Myths About the Sexes

A popular book dispels common stereotypes about the sexes.


Girls Don't Do Math & Other Destructive Myths

The idea that females are more nurturing and emotional by nature while males are more logical and aggressive has been repeated so often that it's become an unquestioned assumption. But in their new book, Same Difference: How Gender Myths Are Hurting Our Relationships, Our Children, and Our Jobs, Rosalind Barnett, Ph.D., a senior scientist at Brandeis University in Waltham, MA, and Caryl Rivers, a journalism professor at Boston University, examine decades' worth of research, bestselling books, and media coverage about the sexes and find them riddled with misinformation. In an interview, Dr. Barnett explains what the latest research shows and how parents can enable their daughters, their sons, and themselves to reach their full potential.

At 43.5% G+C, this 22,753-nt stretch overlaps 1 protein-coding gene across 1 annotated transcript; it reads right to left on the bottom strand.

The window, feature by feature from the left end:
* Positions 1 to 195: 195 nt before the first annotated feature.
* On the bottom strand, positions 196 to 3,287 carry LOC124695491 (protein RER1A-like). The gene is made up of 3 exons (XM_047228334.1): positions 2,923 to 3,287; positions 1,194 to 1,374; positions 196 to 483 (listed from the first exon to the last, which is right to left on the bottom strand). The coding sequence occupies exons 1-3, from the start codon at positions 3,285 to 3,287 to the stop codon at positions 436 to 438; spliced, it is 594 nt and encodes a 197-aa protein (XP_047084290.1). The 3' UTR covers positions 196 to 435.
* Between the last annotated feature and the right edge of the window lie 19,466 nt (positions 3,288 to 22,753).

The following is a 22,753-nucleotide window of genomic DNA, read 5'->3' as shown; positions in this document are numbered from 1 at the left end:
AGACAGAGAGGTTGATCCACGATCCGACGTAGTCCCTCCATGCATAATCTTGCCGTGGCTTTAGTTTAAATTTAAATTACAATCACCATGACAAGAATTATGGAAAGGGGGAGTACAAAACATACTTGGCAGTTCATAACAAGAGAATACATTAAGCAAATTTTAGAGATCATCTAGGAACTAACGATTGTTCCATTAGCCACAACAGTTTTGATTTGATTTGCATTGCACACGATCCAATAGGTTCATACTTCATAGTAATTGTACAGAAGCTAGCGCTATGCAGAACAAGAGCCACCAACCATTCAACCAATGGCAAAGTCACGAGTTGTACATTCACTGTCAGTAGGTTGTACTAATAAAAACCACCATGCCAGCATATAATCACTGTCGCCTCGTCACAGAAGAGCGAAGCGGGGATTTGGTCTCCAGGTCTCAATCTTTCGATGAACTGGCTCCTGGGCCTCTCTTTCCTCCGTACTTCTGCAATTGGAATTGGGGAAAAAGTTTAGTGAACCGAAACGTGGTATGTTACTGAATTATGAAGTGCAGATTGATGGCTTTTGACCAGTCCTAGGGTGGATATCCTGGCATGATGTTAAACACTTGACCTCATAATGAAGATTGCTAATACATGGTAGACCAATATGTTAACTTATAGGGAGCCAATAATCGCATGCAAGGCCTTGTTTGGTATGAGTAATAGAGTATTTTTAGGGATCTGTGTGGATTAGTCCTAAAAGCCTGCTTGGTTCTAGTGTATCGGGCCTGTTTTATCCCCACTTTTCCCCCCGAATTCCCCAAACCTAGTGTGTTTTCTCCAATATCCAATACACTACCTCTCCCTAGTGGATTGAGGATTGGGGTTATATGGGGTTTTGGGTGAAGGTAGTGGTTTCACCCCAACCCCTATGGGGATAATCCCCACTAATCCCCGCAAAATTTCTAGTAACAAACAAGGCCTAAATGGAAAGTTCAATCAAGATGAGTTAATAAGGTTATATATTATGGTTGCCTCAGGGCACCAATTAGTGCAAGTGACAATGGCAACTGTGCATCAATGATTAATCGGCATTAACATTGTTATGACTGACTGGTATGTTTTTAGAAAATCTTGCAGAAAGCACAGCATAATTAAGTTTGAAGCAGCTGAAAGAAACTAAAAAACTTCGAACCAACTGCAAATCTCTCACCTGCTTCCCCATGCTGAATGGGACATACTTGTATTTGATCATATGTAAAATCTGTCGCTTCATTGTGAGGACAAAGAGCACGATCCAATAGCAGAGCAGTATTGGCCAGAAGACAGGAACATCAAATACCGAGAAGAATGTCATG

Q: Where did this idea that men and women are wired differently come from, and why are you sure it's a myth?

A: For generations, there have been theories -- women supposedly had smaller brains, were more childlike, or had penis envy. No one takes these ideas seriously anymore, but in the late 1970s, Carol Gilligan, then a professor of education at Harvard University in Cambridge, MA, began to argue that girls were different but not inferior. Girls organize their world around relationships and judge themselves based on the quality of their bonds, she said, while boys are rational and make abstract judgments. Gilligan's theory was appealing, especially for women who felt their caretaking skills had been undervalued. Today, we've all been affected by her theory. You encounter it in management texts that describe a "gentler female style of leadership" and in bestsellers like Men Are From Mars, Women Are From Venus by John Gray, Ph.D.

But Gilligan based her theory on just three studies she conducted, two of which had fewer than 30 subjects, all female. Research conducted since then has drawn other conclusions. Studies on gender differences that have been controlled for income, education, race, and class consistently find that these factors are much more powerful predictors of behavior than gender.

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